Global shares were mostly lower Thursday after the Federal Reserve raised its key interest rate by three-quarters of a point and signaled more rate hikes were coming to fight inflation.
European benchmarks and U.S. futures slipped after Tokyo and some other markets tracked Wall Street’s gains of the day before.
Shares in New York rallied after the Fed’s hike, the biggest since 1994, as investors initially took heart from Chair Jerome Powell’s comments suggesting future rate increases may be more modest.
But analysts warned the gains might be short-lived given the extent that high inflation has seeped into the world economy.
France’s CAC 40 sank 2.1% to 5,906.32. Germany’s DAX dropped 2.6% to 13,130.64. Britain’s FTSE 100 shed 2.1% to 7,118.55.
The future for the S&P 500 was 2.3% lower at 3,707.00, while the future for the Dow industrials gave up 1.8% to 30,105.00. On Wednesday, the the S&P 500 climbed 1.5% in its first gain in six sessions, after it tumbled into bear market territory earlier in the week. The Dow Jones Industrial Average finished 1% higher, while the Nasdaq composite jumped 2.5%.
The Bank of England was expected to raise interest rates later Thursday. Economists said the increase was already expected and factored in, but it marks another step in the dismantling of supports for markets put in place during the pandemic.
The Swiss National Bank raised rates by half a percentage point, to a still low minus 0.25%. Taiwan’s central bank raised its key rate by 0.125 basis points to 1.5%.
“The clear read-through here is the FOMC (Fed) has unleashed the central bank Hawkish Genie from the bottle, and we should expect more aggressive follow-through from other central banks except those who are economically challenged,” Stephen Innes of SPI Asset Management said in a commentary.
In Asian trading, Japan’s benchmark Nikkei 225 added 0.4% to finish at 26,431.20. Australia’s S&P/ASX 200 gave up earlier gains, falling nearly 0.2% to 6,591.10. South Korea’s Kospi edged 0.2% higher to 2,451.41. Hong Kong’s Hang Seng shed 2.2% to 20,845.43, while the Shanghai Composite fell 0.6% to 3,285.38.
The Bank of Japan started a two-day policy meeting that will end on Friday. The Japanese central bank is under pressure to act given downward pressures on the yen from U.S. rate hikes and super-low rates in Japan. But its aim has been to foster sustainable inflation after years of fending off deflation, or falling prices.
Investors have been selling yen and buying dollars in anticipation of higher yields from dollar-denominated holdings. Japanese politicians and the central bank chief have expressed worries about the declining yen, but no dramatic policy changes are expected.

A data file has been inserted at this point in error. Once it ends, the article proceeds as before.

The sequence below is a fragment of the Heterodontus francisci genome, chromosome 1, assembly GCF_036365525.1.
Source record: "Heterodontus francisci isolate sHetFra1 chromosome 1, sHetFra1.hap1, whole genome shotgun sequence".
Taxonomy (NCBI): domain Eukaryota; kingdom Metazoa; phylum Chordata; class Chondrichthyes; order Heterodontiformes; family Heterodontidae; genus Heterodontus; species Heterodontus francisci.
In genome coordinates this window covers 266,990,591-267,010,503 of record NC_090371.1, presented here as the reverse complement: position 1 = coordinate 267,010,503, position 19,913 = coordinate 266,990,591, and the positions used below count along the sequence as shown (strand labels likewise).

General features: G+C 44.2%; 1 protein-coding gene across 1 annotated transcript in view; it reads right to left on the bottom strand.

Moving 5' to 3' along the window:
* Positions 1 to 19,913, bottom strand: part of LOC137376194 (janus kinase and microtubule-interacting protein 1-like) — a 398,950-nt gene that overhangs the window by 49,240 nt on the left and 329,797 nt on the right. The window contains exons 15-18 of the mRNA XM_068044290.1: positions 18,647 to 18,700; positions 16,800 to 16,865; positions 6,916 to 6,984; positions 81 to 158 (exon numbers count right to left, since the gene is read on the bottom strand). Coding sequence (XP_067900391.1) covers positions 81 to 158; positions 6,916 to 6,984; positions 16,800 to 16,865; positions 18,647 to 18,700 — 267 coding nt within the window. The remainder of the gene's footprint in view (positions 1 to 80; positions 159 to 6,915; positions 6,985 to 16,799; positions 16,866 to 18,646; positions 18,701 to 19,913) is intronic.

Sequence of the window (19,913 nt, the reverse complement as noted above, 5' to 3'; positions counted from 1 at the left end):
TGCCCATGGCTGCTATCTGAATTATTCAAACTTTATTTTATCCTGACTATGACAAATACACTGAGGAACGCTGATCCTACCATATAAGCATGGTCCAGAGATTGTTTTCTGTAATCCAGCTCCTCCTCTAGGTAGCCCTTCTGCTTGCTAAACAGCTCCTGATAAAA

By late Thursday afternoon, the U.S. dollar had edged up to 134.07 Japanese yen from 133.82 yen. It recently topped 135 yen, the highest level in 20 years. The euro cost $1.0397, down from $1.0447.
Japan recorded a nearly 2.4 trillion yen ($17.9 billion) trade deficit last month, its 10th straight month of a red ink, the Finance Ministry reported. Japan racked up its highest imports for the month of May since 1979, as surging energy prices and a weak yen sent the value of imports soaring. Japan imports almost all its energy.
All kinds of investments, from bonds to bitcoin, have tumbled this year as high inflation forces central banks to try to slow inflation that has flared as economies recover from disruptions of the pandemic. The war in Ukraine has added to those price pressures.
Powell said Wednesday the Fed is moving “expeditiously” to get rates closer to normal levels after last week’s stunning report that showed inflation at the consumer level unexpectedly accelerated last month, dashing hopes that inflation may have already peaked.
However, Powell, also hinted that rate increases later this year may be smaller. That appeared to assuage fears the central bank might overshoot its goal of cooling inflation and tip the economy into a downturn.
The Fed is “not trying to induce a recession now, let’s be clear about that,” Powell said. He called Wednesday’s big increase “front-end loading.” Even without recession, higher interest rates hurt prices for investments. The hardest-hit have been those that soared the most in the easy-money era of ultralow interest rates, including high-growth technology stocks and cryptocurrencies.
The war in Ukraine has helped send prices for oil soaring because the region is a major producer of energy.
In energy trading, benchmark U.S. crude dropped 83 cents to $114.48 a barrel in electronic trading on the New York Mercantile Exchange. It shed $3.62 on Wednesday to $115.31 a barrel. Brent crude, the international standard, gave up $1.01 to $117.50 a barrel.
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